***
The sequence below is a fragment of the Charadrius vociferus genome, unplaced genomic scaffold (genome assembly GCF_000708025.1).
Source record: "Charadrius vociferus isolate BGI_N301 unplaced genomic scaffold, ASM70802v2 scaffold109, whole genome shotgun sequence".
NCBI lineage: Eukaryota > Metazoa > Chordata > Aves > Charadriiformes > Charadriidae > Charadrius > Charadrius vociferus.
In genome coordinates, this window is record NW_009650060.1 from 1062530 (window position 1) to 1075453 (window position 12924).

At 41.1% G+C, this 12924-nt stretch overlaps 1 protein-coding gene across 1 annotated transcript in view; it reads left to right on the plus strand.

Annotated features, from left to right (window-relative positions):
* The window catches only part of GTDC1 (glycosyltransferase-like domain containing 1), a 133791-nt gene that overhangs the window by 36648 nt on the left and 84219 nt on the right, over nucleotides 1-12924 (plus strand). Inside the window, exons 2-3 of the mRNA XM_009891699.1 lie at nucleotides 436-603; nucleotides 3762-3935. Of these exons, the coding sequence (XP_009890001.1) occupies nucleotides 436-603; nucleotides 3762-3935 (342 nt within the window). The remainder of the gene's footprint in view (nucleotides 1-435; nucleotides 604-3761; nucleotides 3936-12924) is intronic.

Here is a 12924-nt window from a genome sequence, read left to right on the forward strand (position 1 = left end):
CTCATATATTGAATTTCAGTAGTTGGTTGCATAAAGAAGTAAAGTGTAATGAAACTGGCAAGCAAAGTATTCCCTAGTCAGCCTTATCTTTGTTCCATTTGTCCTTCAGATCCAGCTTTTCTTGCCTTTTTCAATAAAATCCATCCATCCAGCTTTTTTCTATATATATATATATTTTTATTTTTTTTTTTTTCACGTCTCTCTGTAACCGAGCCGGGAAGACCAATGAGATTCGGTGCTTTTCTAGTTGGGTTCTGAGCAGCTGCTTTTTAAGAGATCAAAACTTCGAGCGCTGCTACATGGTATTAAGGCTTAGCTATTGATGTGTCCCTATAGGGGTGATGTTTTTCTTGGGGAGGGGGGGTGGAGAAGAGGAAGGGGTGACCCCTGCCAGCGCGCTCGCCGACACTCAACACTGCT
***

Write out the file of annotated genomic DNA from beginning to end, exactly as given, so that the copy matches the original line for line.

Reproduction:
The sequence below is a fragment of the Charadrius vociferus genome, unplaced genomic scaffold (genome assembly GCF_000708025.1).
Source record: "Charadrius vociferus isolate BGI_N301 unplaced genomic scaffold, ASM70802v2 scaffold109, whole genome shotgun sequence".
NCBI lineage: Eukaryota > Metazoa > Chordata > Aves > Charadriiformes > Charadriidae > Charadrius > Charadrius vociferus.
In genome coordinates, this window is record NW_009650060.1 from 1062530 (window position 1) to 1075453 (window position 12924).

At 41.1% G+C, this 12924-nt stretch overlaps 1 protein-coding gene across 1 annotated transcript in view; it reads left to right on the plus strand.

Annotated features, from left to right (window-relative positions):
* The window catches only part of GTDC1 (glycosyltransferase-like domain containing 1), a 133791-nt gene that overhangs the window by 36648 nt on the left and 84219 nt on the right, over nucleotides 1-12924 (plus strand). Inside the window, exons 2-3 of the mRNA XM_009891699.1 lie at nucleotides 436-603; nucleotides 3762-3935. Of these exons, the coding sequence (XP_009890001.1) occupies nucleotides 436-603; nucleotides 3762-3935 (342 nt within the window). The remainder of the gene's footprint in view (nucleotides 1-435; nucleotides 604-3761; nucleotides 3936-12924) is intronic.

Here is a 12924-nt window from a genome sequence, read left to right on the forward strand (position 1 = left end):
CTCATATATTGAATTTCAGTAGTTGGTTGCATAAAGAAGTAAAGTGTAATGAAACTGGCAAGCAAAGTATTCCCTAGTCAGCCTTATCTTTGTTCCATTTGTCCTTCAGATCCAGCTTTTCTTGCCTTTTTCAATAAAATCCATCCATCCAGCTTTTTTCTATATATATATATATTTTTATTTTTTTTTTTTTCACGTCTCTCTGTAACCGAGCCGGGAAGACCAATGAGATTCGGTGCTTTTCTAGTTGGGTTCTGAGCAGCTGCTTTTTAAGAGATCAAAACTTCGAGCGCTGCTACATGGTATTAAGGCTTAGCTATTGATGTGTCCCTATAGGGGTGATGTTTTTCTTGGGGAGGGGGGGTGGAGAAGAGGAAGGGGTGACCCCTGCCAGCGCGCTCGCCGACACTCAACACTGCT